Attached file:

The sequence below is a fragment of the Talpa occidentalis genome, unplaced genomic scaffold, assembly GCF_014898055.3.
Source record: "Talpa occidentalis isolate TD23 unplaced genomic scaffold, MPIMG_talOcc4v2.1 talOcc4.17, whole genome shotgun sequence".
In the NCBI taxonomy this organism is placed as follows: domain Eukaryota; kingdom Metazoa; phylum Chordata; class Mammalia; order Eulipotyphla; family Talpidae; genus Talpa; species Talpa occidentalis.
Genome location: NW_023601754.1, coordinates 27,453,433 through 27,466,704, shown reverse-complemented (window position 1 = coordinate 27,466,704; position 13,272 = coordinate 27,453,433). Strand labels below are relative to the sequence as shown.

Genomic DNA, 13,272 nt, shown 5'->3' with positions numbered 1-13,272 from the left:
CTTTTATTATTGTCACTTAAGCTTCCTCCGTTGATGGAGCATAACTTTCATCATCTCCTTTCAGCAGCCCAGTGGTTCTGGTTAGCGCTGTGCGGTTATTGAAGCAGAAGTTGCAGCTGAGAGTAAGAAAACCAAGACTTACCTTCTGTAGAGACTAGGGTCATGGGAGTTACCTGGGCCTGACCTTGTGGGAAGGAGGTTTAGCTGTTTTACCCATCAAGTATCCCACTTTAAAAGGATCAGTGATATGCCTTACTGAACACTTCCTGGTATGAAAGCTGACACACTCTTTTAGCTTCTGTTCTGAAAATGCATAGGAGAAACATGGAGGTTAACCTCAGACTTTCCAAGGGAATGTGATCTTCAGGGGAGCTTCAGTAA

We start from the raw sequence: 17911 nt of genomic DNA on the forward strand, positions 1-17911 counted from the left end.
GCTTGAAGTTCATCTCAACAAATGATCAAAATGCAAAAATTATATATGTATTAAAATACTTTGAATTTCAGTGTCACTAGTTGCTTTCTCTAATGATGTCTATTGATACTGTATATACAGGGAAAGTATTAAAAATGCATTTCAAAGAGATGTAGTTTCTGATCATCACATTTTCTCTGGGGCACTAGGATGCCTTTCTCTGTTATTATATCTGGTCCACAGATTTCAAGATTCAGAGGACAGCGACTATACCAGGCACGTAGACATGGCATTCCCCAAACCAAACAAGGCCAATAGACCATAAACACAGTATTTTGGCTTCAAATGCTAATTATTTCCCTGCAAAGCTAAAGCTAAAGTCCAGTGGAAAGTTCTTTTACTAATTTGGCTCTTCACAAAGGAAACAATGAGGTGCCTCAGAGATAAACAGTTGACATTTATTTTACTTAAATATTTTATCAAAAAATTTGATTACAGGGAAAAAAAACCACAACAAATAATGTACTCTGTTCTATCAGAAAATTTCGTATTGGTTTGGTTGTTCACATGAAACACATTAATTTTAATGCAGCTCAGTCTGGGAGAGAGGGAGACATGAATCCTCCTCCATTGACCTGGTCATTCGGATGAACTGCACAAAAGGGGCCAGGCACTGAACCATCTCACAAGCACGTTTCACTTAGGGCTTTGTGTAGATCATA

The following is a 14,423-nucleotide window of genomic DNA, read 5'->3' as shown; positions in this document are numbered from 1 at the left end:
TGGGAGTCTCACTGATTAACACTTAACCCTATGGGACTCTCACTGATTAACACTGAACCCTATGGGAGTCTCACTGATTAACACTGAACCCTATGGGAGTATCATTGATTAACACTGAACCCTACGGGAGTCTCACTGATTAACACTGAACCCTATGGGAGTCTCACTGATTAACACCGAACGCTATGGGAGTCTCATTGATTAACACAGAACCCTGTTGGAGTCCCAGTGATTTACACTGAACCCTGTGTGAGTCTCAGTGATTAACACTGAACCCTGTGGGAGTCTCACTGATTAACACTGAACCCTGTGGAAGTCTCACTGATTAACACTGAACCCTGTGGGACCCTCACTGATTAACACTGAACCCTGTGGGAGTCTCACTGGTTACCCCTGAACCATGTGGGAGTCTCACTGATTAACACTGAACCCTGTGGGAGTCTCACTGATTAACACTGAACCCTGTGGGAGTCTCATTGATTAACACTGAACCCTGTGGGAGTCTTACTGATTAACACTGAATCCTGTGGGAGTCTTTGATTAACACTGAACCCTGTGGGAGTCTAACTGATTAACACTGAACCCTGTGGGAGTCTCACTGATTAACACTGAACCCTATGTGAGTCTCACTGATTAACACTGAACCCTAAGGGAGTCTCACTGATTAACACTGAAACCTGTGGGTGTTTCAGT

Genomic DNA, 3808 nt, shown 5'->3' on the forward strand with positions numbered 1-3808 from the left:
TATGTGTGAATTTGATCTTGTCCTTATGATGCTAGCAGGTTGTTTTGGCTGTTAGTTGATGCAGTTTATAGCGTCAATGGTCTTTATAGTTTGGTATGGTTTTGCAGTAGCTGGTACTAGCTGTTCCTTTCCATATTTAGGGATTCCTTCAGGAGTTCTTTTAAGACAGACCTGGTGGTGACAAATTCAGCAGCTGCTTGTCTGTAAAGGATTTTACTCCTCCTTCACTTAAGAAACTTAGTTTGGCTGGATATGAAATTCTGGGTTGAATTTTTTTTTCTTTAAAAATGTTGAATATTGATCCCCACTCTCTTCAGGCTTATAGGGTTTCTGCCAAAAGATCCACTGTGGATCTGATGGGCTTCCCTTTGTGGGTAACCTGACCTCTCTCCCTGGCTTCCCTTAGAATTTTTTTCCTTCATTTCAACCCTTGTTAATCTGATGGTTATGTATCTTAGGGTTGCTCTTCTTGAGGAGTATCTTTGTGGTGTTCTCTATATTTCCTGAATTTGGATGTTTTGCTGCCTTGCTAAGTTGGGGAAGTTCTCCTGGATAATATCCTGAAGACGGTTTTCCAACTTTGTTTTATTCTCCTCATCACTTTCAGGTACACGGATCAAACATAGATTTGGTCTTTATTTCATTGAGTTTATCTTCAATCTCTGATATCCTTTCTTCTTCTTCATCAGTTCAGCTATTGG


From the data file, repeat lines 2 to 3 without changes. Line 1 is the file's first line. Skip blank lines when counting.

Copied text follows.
Source record: "Talpa occidentalis isolate TD23 unplaced genomic scaffold, MPIMG_talOcc4v2.1 talOcc4.17, whole genome shotgun sequence".
In the NCBI taxonomy this organism is placed as follows: domain Eukaryota; kingdom Metazoa; phylum Chordata; class Mammalia; order Eulipotyphla; family Talpidae; genus Talpa; species Talpa occidentalis.